Perhaps the most useful aspect of the activity was the at-home requirement that students explore their own expectancy violations. This required them to identify a violation in their own lives, map it out using the EVT model, and work backwards to identify the roots of their expectations. They then used that information to reflect on how they could have improved that particular interaction and their communication in general. Prior to sending students home with this task, I discussed some of the emotions that may arise during the process and encouraged students to self-monitor their emotional state.

Students returned to class prepared to discuss their EVT map. This served as a transformational moment for some. One student used an incident with her mother as her violation. The student had asked her mother for permission to attend a concert in another state with some of her older friends; her mother said no. The student quickly identified the violation as negative and understood her desire for a continuing relationship with her mother made her perceived future value of that relationship (violation valance) a positive one. However, she struggled when it came to parsing out her expectation. The student said she was surprised by how angry she became just from thinking about the incident nearly five years later.

As we discuss the students’ maps, I often ask them to put themselves in the place of the “other” in the violation. As this student discussed her process of mapping the derivation of her expectation, she realized that going to a concert at 15 with other young people was unrealistic given the social norms of her family. Moreover, she realized that her personal desire to go was in conflict with her mother’s desire to keep her safe, and she and her mother saw the situation very differently. Another student pointed out there may have been other derivation variables at work such as greater social norms and even legal considerations. In the end, this student was able to reflect on her communication and suggest she never would have reached her desired outcome, but could have improved her communication with her mother, and their subsequent relationship, had she understood her expectation was unrealistic. The fact she reported still being angry five years later indicated to her, and to others in the class, that the outcome of that expectancy violation likelywas affecting her current relationship with her mother.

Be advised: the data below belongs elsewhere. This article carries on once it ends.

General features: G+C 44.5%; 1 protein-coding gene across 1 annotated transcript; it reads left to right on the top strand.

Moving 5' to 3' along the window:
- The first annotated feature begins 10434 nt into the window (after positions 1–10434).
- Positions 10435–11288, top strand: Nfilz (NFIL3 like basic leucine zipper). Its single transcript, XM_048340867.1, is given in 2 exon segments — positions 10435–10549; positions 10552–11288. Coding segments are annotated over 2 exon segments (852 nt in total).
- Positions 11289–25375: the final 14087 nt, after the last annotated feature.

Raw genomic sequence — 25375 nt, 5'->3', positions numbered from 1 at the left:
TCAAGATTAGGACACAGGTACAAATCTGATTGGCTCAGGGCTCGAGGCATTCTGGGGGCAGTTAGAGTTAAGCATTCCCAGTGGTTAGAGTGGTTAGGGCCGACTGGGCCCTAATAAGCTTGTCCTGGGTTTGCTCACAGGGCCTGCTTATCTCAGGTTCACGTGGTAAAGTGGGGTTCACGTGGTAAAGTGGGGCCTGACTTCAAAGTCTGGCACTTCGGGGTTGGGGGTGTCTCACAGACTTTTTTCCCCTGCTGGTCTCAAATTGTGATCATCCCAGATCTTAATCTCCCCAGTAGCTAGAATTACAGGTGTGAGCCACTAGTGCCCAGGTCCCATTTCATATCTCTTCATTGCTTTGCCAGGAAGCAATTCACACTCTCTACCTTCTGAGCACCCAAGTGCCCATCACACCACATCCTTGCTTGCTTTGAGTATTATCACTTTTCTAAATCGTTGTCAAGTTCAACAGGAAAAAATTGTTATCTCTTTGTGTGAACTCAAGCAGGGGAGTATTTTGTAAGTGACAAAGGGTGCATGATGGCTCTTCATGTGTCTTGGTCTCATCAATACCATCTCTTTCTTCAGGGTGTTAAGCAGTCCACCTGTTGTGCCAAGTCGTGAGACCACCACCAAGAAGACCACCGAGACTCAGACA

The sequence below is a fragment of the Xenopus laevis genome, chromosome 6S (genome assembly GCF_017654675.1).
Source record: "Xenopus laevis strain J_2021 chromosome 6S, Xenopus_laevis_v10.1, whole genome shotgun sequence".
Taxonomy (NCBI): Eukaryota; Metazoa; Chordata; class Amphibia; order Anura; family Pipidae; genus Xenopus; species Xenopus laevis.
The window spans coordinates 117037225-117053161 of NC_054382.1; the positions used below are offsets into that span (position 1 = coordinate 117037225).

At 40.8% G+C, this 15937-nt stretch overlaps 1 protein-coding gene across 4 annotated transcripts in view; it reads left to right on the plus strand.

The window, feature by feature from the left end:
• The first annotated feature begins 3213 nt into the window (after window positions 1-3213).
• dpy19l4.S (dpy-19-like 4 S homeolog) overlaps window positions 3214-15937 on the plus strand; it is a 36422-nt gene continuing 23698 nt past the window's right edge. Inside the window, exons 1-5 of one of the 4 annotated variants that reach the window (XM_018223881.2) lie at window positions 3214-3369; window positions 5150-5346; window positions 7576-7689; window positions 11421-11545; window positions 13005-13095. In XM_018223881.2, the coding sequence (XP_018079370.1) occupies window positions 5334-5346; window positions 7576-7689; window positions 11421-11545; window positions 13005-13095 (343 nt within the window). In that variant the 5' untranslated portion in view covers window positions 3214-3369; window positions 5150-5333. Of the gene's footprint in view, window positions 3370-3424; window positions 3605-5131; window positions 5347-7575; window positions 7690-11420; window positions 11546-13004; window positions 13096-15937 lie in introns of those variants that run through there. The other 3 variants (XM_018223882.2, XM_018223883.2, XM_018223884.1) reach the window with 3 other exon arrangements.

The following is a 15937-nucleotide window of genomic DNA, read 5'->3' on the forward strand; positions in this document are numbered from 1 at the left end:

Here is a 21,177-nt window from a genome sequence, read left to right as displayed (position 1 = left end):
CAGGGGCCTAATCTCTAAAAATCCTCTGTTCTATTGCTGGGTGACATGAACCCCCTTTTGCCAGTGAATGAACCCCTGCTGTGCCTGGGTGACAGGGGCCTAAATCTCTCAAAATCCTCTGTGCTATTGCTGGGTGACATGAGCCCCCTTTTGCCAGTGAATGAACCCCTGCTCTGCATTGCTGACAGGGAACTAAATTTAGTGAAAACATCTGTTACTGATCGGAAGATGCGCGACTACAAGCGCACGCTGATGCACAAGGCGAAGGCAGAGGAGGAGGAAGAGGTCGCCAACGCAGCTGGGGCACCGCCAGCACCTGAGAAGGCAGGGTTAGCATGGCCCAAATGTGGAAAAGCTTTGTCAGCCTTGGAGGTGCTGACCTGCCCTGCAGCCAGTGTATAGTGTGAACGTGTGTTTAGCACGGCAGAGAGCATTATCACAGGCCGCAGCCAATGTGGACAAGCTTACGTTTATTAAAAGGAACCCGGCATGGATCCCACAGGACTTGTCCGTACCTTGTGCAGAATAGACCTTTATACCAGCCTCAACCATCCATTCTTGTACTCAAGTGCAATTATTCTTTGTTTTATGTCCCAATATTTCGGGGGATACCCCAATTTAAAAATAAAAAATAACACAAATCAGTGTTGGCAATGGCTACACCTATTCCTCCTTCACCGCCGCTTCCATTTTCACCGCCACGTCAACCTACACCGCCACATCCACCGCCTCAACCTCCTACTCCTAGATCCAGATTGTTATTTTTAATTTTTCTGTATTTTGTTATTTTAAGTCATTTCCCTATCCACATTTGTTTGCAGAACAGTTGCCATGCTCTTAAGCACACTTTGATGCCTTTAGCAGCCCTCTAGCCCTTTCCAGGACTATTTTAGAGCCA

Using Expectancy Violations theory to encourage students to critically analyze the complexities of interpersonal/intercultural communication, especially in conflict, can help them to identify potential issues in interactions. They seem especially adept at recognizing these connections in others’ interactions rather than their own. Practice in self-analysis and its application to communication can set students up for more successful interactions, both abroad and at home.

About the author (s)

Lynn Dee Gregory

Appalachian State University

Associate Professor